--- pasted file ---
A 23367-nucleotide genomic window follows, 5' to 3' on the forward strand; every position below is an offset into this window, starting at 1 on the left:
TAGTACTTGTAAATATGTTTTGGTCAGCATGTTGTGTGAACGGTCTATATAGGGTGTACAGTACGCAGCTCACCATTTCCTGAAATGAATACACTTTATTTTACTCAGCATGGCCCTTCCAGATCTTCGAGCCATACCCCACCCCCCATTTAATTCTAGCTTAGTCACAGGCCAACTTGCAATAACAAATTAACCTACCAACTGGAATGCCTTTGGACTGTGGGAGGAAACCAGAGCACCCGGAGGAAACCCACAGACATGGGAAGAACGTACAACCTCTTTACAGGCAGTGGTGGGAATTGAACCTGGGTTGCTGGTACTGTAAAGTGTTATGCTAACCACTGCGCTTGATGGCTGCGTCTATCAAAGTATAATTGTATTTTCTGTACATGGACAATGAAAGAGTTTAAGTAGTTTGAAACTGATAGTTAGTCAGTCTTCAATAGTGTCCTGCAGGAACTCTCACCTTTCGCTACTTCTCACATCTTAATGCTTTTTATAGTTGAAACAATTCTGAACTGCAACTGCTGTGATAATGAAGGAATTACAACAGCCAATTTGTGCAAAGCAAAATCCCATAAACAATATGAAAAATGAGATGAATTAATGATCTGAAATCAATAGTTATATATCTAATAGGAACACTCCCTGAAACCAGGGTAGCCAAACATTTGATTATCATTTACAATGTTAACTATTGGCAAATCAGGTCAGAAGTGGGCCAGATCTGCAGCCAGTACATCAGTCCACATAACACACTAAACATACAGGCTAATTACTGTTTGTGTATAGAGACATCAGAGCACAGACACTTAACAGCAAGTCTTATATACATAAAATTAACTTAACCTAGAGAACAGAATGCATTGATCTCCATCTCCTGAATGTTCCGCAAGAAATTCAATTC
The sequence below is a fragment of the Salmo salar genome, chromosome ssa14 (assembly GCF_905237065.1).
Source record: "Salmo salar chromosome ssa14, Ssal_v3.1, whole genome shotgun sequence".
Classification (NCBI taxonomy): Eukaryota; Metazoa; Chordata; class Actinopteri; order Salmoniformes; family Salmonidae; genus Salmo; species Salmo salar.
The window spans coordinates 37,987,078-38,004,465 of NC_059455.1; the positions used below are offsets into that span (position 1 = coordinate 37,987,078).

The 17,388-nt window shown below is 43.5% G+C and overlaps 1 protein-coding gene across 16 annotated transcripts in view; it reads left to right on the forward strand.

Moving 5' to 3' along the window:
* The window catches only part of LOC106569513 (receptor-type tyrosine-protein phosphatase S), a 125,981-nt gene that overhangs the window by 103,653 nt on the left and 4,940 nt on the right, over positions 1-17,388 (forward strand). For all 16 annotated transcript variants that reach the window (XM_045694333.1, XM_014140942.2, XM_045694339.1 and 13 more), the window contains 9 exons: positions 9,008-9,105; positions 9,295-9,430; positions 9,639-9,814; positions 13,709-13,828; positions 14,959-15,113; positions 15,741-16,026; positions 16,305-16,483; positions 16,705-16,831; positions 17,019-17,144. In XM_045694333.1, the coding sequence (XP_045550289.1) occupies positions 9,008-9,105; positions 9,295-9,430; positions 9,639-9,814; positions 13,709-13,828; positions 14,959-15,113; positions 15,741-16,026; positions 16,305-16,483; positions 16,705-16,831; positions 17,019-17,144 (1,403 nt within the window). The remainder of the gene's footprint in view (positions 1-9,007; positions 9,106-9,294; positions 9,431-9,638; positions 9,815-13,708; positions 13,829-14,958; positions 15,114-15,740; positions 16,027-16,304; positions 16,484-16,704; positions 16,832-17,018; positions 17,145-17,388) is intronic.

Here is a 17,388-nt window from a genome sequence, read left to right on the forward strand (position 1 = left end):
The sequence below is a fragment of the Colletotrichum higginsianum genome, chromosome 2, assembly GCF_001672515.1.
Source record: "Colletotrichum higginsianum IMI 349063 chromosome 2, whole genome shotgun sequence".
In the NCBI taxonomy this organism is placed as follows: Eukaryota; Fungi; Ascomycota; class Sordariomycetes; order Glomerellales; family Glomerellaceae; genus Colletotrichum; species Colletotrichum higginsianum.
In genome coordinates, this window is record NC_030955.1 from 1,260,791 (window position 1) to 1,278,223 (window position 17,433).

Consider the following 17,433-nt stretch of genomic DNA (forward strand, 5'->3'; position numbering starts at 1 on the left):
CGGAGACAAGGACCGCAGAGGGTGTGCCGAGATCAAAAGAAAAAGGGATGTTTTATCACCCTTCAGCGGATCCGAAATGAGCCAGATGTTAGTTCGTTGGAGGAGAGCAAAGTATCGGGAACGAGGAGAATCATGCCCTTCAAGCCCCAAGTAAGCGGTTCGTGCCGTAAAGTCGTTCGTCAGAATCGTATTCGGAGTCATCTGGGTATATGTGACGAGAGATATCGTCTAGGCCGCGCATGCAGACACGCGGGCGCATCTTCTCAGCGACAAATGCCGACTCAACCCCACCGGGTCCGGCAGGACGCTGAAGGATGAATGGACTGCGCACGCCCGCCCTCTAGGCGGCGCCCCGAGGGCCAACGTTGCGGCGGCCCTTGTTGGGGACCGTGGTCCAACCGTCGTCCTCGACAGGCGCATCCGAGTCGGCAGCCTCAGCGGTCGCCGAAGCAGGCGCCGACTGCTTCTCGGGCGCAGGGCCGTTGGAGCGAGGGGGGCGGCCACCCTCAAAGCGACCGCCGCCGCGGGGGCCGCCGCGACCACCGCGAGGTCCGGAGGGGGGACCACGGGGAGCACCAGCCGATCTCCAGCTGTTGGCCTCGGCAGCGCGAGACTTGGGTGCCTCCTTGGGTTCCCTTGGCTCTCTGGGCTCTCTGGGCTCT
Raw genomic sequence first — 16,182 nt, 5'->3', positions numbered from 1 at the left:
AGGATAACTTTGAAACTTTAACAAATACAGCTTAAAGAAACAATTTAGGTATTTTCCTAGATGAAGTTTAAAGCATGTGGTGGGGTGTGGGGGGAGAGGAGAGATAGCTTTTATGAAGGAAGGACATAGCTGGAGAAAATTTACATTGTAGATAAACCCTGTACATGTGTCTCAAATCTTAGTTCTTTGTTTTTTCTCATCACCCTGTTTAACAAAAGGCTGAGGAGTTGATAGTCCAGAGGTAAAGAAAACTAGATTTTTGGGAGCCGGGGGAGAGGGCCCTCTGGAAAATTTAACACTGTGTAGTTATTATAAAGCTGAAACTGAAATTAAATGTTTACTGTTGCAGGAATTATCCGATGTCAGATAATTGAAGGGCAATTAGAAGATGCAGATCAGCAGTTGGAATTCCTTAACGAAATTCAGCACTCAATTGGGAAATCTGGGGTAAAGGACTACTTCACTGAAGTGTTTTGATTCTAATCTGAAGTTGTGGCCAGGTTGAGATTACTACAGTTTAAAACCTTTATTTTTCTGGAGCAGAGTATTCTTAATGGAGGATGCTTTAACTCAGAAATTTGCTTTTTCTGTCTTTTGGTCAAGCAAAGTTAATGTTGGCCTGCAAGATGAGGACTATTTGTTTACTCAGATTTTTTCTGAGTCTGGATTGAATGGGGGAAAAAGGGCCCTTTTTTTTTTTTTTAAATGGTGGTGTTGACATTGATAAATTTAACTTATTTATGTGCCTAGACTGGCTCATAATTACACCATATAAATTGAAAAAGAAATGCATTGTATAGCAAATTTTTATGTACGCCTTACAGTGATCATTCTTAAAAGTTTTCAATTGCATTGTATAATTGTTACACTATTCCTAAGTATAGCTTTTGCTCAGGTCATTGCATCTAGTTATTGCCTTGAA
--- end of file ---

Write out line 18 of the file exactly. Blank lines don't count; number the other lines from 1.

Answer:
AGGATAACTTTGAAACTTTAACAAATACAGCTTAAAGAAACAATTTAGGTATTTTCCTAGATGAAGTTTAAAGCATGTGGTGGGGTGTGGGGGGAGAGGAGAGATAGCTTTTATGAAGGAAGGACATAGCTGGAGAAAATTTACATTGTAGATAAACCCTGTACATGTGTCTCAAATCTTAGTTCTTTGTTTTTTCTCATCACCCTGTTTAACAAAAGGCTGAGGAGTTGATAGTCCAGAGGTAAAGAAAACTAGATTTTTGGGAGCCGGGGGAGAGGGCCCTCTGGAAAATTTAACACTGTGTAGTTATTATAAAGCTGAAACTGAAATTAAATGTTTACTGTTGCAGGAATTATCCGATGTCAGATAATTGAAGGGCAATTAGAAGATGCAGATCAGCAGTTGGAATTCCTTAACGAAATTCAGCACTCAATTGGGAAATCTGGGGTAAAGGACTACTTCACTGAAGTGTTTTGATTCTAATCTGAAGTTGTGGCCAGGTTGAGATTACTACAGTTTAAAACCTTTATTTTTCTGGAGCAGAGTATTCTTAATGGAGGATGCTTTAACTCAGAAATTTGCTTTTTCTGTCTTTTGGTCAAGCAAAGTTAATGTTGGCCTGCAAGATGAGGACTATTTGTTTACTCAGATTTTTTCTGAGTCTGGATTGAATGGGGGAAAAAGGGCCCTTTTTTTTTTTTTTAAATGGTGGTGTTGACATTGATAAATTTAACTTATTTATGTGCCTAGACTGGCTCATAATTACACCATATAAATTGAAAAAGAAATGCATTGTATAGCAAATTTTTATGTACGCCTTACAGTGATCATTCTTAAAAGTTTTCAATTGCATTGTATAATTGTTACACTATTCCTAAGTATAGCTTTTGCTCAGGTCATTGCATCTAGTTATTGCCTTGAA